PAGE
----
"This mortgage may appeal to some people desperate to buy property, but it is fraught with risk," she said.

"What happens if people fall out or one person wants to move out? It can be financially draining to sell a house.

"This is the biggest financial commitment they are ever likely to make. Are they happy taking on up to three other people's lives and complexities?"

Ray Boulger, technical director at mortgage advisory firm Charcol, added to the Consumers' Association warning.

"If one borrower goes into arrears the credit record of the people who share the mortgage will be adversely affected," he said.

tahir



Joined: 28 Oct 2004
Posts: 44282
Location: Essex
PostPosted: Fri Dec 17, 04 10:09 am    Post subject: Reply with quote    

An interesting thought, but you've got to have some kind of relationship haven't you?

jema
Downsizer Moderator


Joined: 28 Oct 2004
Posts: 26648
Location: escaped from Swindon
PostPosted: Fri Dec 17, 04 10:20 am    Post subject: Reply with quote    

search ofr hte Findhorn thread on this forum, and you will see a few more thoughts iabout this sort of thing.

jema

alison
Downsizer Moderator


Joined: 29 Oct 2004
Posts: 12908
Location: North Devon
PostPosted: Fri Dec 17, 04 12:18 pm    Post subject: Reply with quote    

It could definately work, but there would have to be a lot in writing, so if it does go sour then peoples financial investments are protected.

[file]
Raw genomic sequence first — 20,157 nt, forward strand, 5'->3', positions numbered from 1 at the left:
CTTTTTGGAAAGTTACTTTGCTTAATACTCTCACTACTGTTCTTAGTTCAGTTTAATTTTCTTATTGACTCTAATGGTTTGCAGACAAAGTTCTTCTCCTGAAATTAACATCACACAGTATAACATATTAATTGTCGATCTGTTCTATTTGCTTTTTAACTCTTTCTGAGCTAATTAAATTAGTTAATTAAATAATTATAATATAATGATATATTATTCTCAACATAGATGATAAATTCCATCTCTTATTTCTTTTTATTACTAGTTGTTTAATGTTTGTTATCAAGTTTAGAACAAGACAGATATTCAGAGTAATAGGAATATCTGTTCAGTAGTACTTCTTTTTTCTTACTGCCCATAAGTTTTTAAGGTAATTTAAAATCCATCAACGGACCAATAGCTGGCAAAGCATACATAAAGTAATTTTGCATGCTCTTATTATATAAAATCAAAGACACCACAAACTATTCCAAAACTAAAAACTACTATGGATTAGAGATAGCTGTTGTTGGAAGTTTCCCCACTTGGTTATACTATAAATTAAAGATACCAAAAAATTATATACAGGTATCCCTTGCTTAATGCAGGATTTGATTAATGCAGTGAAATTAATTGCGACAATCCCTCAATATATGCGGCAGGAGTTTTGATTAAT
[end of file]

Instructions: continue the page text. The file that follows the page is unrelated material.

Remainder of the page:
Having a definate time scale would also help, so either then one party can move, or find a replacement, or the whole project carries on with renewed aims.

andrewheywood



Joined: 09 Dec 2004
Posts: 17

PostPosted: Fri Dec 17, 04 3:53 pm    Post subject: Reply with quote    

I guess all the people would have to spend a lot of time together and have discussions before any commitment was made.

Think of the time you've gone on holiday with a good mate when you come back they are NOT your friend anymore!

But if the people met on a forum this like - then you have a start for a common principle to bind the community together.

tahir



Joined: 28 Oct 2004
Posts: 44282
Location: Essex
PostPosted: Fri Dec 17, 04 3:56 pm    Post subject: Reply with quote    

Maybe, I don't think it'd be my cup of tea, but then before this place happened I didn't think I'd ever be involved in running a not for profit website....

Northern_Lad



Joined: 13 Dec 2004
Posts: 14210
Location: Somewhere
PostPosted: Fri Dec 17, 04 4:00 pm    Post subject: Reply with quote    

It does sound like a daunting prospect, but if you grouped together to buy an estate, then couldn't the land and property then be split up and you'd live like neighbours?

tahir



Joined: 28 Oct 2004
Posts: 44282
Location: Essex
PostPosted: Fri Dec 17, 04 4:03 pm    Post subject: Reply with quote    

That has happened in some crofting communities in Scotland, Sarah (or someone) might know more...